Skip to main content

Garden Phlox: A perennial favorite!

Garden phlox (Phlox paniculata).
Photo: Mary H. Meyer, UMN Extension
Is Phlox paniculata or garden phlox a favorite in your garden? It is in mine! This tough native (from New York south to Georgia and west to Iowa and Missouri) is dependable, long-lived, offers nectar for pollinators, and needs little care.

Phlox is a Greek word meaning "flame" in reference to the intense flower colors of some kinds. Paniculata refers to the flowers, which grow in a large panicle.

Plant care

As easy as this plant is to grow in full sun and well-drained soils, gardeners need to watch out, because it can readily self-seed and the lovely seedlings that pop up are usually a bright magenta color that may not be at all what you planted or want in the garden.

If you are not careful, these plants may crowd out the white, pink or other colors you originally planted. Named cultivars are usually more attractive and well behaved (sterile or much more so) than the aggressive magenta colored seedlings.

In older, often abandoned gardens, a mass of magenta phlox can be seen naturalized along wooded areas or in a perennial border. The original cultivar may be no longer visible or even alive.

Mildew is a challenge!

Clumps of 'David' in my garden.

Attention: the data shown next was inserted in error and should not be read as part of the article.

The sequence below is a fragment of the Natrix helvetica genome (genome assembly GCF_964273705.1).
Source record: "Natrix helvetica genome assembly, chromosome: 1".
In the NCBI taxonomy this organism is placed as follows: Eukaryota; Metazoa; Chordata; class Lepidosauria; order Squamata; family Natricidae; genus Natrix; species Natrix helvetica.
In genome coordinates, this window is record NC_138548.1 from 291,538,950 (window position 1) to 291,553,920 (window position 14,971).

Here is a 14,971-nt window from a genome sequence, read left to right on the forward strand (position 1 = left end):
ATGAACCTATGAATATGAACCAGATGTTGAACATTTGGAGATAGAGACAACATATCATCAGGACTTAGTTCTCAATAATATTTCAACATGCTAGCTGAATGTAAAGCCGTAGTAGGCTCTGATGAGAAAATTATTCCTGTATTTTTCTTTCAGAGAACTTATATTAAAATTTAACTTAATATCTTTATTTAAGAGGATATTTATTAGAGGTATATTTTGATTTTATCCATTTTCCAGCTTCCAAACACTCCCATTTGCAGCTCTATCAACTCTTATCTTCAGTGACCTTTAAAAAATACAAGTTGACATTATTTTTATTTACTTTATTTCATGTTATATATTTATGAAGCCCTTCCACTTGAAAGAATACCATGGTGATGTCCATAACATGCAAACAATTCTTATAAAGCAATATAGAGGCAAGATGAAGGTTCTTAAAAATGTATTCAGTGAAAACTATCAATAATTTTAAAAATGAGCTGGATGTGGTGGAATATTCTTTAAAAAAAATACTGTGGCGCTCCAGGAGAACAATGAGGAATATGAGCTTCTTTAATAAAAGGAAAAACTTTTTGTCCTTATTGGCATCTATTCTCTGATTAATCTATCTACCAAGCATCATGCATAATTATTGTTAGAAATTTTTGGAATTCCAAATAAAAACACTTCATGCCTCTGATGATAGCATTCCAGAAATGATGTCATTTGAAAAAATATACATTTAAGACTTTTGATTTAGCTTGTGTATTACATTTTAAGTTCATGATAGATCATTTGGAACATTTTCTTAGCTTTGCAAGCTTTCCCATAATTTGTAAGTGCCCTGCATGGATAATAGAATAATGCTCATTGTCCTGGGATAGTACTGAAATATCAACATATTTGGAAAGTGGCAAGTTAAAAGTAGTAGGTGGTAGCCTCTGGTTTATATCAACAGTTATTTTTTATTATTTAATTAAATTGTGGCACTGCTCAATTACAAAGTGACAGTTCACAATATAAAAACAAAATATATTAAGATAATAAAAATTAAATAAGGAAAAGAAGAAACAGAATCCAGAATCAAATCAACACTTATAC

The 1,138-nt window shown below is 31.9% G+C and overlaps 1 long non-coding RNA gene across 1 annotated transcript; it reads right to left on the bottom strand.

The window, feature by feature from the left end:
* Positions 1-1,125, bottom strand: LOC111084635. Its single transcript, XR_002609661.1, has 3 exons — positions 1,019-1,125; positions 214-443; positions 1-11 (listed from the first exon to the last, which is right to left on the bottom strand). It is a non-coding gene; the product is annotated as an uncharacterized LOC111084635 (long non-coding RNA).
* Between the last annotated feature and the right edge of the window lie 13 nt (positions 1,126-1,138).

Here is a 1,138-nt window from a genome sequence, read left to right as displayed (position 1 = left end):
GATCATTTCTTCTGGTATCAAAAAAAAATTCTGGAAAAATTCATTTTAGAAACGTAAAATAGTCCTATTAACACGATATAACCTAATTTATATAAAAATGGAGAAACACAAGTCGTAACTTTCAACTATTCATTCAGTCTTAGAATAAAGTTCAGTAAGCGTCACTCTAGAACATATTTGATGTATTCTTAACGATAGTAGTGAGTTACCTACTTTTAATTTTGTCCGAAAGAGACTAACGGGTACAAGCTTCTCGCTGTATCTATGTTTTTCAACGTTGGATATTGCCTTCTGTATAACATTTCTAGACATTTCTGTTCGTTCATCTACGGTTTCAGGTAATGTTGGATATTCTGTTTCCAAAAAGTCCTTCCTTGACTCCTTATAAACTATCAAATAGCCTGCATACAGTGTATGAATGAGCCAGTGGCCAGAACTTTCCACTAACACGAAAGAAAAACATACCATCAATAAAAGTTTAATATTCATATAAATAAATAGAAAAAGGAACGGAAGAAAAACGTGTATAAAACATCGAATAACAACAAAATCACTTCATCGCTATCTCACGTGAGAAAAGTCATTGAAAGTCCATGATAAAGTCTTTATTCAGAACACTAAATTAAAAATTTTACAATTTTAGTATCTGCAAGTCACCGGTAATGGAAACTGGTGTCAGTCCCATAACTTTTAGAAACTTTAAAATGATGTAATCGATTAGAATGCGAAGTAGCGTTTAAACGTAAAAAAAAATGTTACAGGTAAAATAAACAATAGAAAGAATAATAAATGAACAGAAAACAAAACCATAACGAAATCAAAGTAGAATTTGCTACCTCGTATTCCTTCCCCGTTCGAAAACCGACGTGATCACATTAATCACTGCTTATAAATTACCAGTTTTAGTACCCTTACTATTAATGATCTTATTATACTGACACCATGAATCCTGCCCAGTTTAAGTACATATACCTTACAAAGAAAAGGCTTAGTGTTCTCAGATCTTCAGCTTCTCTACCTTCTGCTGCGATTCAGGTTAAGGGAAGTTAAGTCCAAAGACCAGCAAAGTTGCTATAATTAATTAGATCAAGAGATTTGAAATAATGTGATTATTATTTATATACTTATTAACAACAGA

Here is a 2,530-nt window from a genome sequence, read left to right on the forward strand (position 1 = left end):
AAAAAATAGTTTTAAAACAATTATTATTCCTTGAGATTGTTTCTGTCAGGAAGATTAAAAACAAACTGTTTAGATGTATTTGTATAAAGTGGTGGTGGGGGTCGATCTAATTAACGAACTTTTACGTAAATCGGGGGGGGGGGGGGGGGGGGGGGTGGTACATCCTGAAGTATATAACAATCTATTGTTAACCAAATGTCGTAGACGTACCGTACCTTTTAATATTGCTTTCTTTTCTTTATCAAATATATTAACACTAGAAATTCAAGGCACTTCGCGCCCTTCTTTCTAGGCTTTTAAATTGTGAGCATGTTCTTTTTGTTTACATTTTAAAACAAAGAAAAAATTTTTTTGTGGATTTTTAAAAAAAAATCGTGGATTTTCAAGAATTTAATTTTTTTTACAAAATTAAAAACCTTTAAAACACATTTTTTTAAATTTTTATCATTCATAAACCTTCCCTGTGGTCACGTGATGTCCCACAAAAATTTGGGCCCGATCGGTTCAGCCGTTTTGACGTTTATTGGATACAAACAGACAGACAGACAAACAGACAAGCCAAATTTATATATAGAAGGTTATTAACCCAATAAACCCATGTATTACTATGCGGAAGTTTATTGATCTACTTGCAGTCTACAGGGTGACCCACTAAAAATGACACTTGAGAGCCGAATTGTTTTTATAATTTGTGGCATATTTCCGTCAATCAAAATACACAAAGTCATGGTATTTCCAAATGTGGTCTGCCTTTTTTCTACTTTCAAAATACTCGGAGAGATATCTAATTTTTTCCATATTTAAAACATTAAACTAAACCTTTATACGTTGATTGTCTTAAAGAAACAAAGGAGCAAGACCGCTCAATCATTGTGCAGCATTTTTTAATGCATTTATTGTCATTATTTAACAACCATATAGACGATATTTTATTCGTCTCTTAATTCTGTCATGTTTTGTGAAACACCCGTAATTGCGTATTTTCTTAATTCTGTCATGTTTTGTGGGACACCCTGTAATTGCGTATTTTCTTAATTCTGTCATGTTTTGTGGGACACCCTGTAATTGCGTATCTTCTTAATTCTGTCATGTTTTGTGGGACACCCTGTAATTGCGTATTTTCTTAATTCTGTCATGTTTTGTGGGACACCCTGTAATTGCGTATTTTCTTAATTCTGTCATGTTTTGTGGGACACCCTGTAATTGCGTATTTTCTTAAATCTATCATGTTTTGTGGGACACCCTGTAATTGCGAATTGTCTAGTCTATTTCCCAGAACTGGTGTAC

Photo: Mary H. Meyer, UMN Extension 
Besides seedlings, the biggest cultural challenge with garden phlox is powdery mildew, which can turn the foliage white and weakens, but rarely kills the plants.

Look for mildew resistant cultivars such as:

  • ‘David’, 3-4 foot tall white flowers;
  • ‘Bright Eyes’ pink flowers 3 feet tall; 
  • ‘Sir John Falstaff', 30 inch salmon-pink flowers. 
Placing garden phlox in full sun with good air circulation and avoiding wet foliage can reduce powdery mildew.

I have a 20-yr old clump of ‘David’ and this year with all the rain, the plants are shorter with much more mildew. I have pruned out sections that have the worst mildew and will remove all the foliage before winter in hopes of reducing the fungus for next year.

I have never divided this clump and for many years I saw no seedlings, but since I left a few seedlings to flower, beware!!!! Now I am removing seedlings on a regular basis, but I have a beautiful soft pink seedling that I kept and a few magenta flowering plants where an ash tree fell down last year. But I remove the other seedlings…..before they take over the whole garden! 

Beneficial for wildlife and insects

Garden phlox is known for the fragrant tubular flowers bloom from July through September. As cut flowers their fragrance can fill a room, and the dense flowers provide good nectar for hummingbirds and butterflies.

If you don’t have phlox in your garden, you should. It is easy to grow and provides a long season of color and enjoyment.

For more information see: Tall Garden Phlox

Author: Mary H. Meyer, Extension Horticulturist and Professor
Print Friendly and PDF